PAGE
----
21.With greater devolution of the delivery of public services, the ability of Members of Parliament to scrutinise that delivery could be considerably reduced. We were concerned that the impact that these changes will have on parliamentary scrutiny, and how financial accountability will operate, has not been sufficiently considered or discussed with us or elsewhere in Parliament. The Department told us it would consider how best to engage Parliament on the new assurance framework being established and the changing scrutiny role it will consequently have.44 The Department also committed to engaging with the relevant Members of Parliament as implementation plans are being agreed for each deal to clarify “what is actually being devolved and what the future arrangements will be”.45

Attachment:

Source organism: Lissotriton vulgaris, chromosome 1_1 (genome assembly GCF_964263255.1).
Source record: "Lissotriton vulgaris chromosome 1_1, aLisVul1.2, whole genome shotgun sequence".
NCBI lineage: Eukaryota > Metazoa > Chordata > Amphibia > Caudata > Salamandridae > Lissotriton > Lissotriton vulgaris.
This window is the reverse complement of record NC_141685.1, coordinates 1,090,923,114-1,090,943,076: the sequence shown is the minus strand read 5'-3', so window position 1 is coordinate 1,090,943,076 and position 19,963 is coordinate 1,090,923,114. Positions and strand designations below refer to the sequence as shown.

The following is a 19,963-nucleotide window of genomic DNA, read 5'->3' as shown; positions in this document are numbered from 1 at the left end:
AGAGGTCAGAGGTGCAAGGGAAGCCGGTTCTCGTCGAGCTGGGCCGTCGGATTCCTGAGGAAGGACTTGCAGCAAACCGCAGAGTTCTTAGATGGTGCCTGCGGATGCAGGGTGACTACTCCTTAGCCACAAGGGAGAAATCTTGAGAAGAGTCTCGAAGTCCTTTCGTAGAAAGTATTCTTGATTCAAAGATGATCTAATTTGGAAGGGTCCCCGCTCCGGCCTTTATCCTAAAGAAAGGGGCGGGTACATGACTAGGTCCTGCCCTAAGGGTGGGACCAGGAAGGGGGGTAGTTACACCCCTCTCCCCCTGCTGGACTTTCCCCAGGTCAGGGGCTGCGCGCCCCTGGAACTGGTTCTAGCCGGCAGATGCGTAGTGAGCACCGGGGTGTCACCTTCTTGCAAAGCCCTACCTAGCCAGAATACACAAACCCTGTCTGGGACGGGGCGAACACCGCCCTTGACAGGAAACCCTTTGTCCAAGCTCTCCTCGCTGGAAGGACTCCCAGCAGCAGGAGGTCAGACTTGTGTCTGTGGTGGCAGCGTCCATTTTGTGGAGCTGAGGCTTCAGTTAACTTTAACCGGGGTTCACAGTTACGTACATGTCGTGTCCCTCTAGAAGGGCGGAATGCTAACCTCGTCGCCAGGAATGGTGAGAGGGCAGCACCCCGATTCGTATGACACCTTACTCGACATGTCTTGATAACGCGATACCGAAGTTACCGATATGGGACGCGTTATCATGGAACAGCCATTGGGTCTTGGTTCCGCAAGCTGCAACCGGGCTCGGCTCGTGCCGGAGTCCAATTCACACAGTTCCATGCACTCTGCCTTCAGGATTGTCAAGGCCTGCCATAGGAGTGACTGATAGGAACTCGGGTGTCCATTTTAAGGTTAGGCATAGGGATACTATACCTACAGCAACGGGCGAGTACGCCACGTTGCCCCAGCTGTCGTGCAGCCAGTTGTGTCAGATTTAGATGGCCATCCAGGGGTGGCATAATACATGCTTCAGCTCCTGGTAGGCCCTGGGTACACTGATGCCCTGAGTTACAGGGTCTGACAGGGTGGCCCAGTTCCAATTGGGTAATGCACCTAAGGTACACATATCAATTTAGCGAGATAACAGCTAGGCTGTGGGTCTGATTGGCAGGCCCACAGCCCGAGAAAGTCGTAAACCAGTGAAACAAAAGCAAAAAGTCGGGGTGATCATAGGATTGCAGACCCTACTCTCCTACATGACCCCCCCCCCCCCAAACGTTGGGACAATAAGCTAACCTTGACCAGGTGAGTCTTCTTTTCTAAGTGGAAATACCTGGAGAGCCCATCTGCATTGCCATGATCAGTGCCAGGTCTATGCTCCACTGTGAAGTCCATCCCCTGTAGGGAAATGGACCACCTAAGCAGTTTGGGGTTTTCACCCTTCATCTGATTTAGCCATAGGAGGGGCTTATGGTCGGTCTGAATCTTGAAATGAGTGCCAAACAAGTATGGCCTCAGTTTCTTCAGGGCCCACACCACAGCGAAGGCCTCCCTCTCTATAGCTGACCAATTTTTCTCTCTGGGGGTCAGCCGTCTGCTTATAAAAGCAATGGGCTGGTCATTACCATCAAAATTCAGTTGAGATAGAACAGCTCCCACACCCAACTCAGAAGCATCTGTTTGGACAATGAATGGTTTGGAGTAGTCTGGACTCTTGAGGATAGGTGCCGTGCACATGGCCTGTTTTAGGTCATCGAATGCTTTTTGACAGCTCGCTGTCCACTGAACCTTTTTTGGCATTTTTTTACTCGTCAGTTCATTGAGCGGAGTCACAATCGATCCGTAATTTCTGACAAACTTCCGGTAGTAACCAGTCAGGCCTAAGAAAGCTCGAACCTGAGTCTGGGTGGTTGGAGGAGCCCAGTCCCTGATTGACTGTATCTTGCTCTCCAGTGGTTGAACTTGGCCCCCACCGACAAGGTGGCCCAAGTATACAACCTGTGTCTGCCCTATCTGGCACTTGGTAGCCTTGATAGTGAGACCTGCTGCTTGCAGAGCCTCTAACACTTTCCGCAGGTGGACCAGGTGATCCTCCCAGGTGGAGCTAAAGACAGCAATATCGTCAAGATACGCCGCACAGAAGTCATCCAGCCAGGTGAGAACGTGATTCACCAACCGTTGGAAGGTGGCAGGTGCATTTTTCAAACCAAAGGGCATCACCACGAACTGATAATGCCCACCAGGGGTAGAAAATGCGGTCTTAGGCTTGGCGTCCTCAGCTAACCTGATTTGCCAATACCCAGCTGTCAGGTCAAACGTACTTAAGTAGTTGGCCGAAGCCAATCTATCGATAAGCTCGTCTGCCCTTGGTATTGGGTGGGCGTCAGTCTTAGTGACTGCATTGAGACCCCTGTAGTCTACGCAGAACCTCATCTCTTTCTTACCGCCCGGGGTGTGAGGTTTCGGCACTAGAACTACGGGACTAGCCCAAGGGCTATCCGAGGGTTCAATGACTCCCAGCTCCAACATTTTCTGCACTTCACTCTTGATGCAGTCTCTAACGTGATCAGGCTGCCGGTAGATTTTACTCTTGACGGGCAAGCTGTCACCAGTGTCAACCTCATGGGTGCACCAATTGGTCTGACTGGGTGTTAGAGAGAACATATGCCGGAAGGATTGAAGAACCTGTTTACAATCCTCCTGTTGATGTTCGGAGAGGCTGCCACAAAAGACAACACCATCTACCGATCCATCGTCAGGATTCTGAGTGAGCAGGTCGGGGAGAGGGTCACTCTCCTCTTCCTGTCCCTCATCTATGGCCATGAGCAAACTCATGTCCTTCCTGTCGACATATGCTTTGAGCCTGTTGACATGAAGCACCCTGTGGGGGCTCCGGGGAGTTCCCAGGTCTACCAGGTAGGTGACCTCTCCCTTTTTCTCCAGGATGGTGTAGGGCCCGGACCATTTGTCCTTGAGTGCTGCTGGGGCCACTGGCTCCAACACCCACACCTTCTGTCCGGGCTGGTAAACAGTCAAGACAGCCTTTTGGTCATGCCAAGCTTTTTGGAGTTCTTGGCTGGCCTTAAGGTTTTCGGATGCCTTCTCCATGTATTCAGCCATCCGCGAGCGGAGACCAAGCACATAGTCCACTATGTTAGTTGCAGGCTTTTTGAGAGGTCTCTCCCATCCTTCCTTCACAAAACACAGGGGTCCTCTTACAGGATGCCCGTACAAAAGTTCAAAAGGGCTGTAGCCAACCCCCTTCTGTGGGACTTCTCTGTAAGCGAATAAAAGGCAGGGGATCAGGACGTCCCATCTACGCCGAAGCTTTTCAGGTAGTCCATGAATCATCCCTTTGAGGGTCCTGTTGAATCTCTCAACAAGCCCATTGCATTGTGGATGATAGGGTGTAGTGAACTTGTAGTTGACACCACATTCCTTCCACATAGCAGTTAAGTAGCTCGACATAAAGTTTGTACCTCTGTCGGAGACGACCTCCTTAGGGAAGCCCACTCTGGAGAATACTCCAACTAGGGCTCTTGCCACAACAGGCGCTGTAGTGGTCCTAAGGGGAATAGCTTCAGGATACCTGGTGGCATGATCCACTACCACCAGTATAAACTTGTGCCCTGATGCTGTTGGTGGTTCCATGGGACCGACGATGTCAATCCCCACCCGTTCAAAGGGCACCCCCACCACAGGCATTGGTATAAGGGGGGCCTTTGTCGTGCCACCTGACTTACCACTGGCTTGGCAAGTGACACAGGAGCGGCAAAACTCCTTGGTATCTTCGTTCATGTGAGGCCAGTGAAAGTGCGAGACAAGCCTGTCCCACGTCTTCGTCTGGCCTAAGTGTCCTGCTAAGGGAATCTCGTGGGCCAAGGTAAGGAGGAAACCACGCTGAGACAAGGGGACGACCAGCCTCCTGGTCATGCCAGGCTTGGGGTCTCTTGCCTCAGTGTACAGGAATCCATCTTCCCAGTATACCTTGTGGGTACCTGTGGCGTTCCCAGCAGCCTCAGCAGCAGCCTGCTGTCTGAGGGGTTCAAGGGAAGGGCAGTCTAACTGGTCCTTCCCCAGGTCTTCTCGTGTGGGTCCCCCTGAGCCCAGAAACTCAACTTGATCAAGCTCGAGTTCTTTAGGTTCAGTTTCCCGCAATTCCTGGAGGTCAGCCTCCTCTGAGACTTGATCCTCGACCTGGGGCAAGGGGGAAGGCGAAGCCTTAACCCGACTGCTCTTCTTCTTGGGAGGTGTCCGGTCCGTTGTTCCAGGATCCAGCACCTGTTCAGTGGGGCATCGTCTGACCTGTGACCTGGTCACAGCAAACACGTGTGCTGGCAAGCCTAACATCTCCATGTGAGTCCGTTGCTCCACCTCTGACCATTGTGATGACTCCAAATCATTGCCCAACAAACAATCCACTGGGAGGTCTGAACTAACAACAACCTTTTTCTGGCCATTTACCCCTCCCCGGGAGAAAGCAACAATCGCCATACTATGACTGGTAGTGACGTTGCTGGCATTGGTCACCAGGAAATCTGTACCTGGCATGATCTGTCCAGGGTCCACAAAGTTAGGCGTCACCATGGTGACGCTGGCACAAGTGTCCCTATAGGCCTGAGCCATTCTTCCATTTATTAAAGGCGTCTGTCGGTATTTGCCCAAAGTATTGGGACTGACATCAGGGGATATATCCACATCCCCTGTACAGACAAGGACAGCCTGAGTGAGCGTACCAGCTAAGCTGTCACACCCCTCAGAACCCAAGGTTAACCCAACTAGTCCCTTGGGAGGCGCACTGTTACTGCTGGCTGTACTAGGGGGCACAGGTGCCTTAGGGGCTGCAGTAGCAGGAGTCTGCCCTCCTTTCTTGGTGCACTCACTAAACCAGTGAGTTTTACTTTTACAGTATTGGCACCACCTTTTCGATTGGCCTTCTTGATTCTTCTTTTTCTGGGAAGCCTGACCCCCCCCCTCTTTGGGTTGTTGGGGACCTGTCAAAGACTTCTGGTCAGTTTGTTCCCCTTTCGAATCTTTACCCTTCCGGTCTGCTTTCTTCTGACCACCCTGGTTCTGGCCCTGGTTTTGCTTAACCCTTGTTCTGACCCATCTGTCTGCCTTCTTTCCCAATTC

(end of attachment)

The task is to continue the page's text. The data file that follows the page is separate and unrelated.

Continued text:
Local scrutiny

22.Where powers, responsibilities and funding are devolved from the centre, it is vital that there is adequate local scrutiny of these devolved activities. The Department told us that all combined authorities are required to have local scrutiny committees, which have an important function; however they do not have independent support and there is very little resource in many local authorities to provide independent evaluation and scrutiny.46 While there are arrangements in place for the independent external audit of local authorities, currently the role of local auditors is primarily to focus on individual bodies’ financial statements. Although local auditors do consider whether there are appropriate arrangements for securing value for money, they do not explicitly assess the value for money of devolved services.47